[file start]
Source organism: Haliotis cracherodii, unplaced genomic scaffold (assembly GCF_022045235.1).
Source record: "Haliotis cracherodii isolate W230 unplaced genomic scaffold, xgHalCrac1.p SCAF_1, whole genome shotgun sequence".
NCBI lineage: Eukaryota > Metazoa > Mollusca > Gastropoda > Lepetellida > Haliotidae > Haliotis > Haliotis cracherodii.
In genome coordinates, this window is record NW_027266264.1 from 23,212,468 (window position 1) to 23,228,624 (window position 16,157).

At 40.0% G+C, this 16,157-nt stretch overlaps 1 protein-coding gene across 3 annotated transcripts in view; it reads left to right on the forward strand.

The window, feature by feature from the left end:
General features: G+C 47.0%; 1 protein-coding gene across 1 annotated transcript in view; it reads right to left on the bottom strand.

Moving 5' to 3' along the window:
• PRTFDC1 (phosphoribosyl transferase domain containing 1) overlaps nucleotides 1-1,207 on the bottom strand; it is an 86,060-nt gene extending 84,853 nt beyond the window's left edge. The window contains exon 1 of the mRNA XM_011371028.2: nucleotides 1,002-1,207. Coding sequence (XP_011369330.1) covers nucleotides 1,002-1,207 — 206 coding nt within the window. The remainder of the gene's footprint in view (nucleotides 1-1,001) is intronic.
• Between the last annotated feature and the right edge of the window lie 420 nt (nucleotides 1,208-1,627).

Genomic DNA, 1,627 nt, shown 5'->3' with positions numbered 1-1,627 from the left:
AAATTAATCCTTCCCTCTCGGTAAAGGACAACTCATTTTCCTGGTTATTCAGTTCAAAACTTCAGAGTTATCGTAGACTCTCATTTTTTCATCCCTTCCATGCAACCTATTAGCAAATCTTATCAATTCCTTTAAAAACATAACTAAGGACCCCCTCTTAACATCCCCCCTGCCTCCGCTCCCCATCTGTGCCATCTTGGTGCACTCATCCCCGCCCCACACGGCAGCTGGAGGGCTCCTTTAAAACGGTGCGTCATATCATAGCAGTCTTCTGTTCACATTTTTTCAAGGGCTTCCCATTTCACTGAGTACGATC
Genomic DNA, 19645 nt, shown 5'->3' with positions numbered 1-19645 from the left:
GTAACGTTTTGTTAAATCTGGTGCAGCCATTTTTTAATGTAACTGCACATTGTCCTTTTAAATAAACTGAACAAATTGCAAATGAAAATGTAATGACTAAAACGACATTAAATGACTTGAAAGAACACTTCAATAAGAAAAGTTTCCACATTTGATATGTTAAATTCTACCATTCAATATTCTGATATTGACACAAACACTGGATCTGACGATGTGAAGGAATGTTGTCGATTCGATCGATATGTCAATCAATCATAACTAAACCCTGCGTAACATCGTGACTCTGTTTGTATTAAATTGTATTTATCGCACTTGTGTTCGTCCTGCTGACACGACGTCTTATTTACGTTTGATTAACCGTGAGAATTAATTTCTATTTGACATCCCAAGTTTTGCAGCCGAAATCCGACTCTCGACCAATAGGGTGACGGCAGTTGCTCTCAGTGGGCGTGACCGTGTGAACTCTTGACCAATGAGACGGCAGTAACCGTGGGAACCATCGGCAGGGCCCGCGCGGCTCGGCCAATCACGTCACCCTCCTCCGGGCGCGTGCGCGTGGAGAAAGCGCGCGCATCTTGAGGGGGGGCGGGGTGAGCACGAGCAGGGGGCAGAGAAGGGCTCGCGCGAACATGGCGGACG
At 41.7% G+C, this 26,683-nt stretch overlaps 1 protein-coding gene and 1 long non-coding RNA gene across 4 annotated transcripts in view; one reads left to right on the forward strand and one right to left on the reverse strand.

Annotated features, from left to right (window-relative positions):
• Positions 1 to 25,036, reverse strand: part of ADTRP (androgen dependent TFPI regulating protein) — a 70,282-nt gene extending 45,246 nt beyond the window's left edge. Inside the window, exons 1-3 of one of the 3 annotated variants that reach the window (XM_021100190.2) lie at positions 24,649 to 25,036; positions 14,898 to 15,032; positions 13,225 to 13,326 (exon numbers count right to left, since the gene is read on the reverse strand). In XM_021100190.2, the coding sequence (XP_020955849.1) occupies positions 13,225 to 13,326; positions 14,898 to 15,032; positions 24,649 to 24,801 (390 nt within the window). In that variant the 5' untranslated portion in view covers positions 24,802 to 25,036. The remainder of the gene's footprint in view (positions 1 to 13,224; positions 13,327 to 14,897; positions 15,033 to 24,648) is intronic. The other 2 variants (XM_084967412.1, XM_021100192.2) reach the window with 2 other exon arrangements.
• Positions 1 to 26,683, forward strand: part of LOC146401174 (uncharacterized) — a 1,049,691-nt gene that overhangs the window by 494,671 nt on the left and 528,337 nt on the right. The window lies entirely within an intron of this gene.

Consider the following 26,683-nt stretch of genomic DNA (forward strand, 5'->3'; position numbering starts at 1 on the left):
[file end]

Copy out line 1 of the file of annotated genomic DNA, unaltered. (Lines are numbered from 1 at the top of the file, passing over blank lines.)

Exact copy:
Source organism: Haliotis cracherodii, unplaced genomic scaffold (assembly GCF_022045235.1).